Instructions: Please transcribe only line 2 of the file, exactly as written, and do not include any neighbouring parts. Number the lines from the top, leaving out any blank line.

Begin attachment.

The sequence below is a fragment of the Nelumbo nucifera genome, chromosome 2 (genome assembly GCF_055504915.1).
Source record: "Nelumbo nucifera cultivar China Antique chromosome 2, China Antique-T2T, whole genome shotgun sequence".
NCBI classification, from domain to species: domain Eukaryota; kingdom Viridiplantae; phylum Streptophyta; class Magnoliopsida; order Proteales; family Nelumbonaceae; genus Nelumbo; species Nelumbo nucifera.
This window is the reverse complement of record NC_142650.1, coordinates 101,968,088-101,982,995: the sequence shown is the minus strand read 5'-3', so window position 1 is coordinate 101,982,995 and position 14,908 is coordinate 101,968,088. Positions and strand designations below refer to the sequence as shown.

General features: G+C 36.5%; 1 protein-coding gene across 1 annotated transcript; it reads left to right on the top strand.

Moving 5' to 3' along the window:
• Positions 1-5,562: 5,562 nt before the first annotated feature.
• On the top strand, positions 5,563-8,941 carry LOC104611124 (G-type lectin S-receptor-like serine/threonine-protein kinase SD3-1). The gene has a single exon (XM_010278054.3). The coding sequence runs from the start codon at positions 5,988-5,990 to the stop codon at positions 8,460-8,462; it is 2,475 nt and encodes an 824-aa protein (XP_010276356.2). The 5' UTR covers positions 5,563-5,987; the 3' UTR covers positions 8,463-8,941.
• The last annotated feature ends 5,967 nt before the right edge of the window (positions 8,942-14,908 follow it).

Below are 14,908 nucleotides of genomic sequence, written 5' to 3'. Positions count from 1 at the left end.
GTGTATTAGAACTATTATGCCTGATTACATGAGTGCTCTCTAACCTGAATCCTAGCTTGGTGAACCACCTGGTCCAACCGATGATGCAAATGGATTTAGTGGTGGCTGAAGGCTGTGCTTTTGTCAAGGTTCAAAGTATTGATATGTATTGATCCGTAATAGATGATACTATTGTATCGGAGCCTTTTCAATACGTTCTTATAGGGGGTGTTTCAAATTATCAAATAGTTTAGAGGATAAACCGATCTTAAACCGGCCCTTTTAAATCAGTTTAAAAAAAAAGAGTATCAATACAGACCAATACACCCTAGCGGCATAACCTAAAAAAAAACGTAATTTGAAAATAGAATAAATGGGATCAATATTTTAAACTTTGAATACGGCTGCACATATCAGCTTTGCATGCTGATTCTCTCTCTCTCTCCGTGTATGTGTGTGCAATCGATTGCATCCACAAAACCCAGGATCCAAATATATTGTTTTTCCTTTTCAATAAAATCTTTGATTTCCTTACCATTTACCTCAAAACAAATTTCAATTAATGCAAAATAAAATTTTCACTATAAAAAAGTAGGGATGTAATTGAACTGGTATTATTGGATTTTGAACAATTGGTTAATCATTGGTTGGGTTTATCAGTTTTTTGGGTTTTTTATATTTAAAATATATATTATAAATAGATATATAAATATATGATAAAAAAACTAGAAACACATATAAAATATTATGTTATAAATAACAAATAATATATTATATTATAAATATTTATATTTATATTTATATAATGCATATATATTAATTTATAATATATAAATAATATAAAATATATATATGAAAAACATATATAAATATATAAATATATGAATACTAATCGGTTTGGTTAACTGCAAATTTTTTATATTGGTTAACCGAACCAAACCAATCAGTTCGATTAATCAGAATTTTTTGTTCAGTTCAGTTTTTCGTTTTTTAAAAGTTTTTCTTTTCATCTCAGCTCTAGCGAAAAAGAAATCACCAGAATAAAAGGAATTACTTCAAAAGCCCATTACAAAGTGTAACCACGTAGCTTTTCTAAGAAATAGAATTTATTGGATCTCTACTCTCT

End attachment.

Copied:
Source record: "Nelumbo nucifera cultivar China Antique chromosome 2, China Antique-T2T, whole genome shotgun sequence".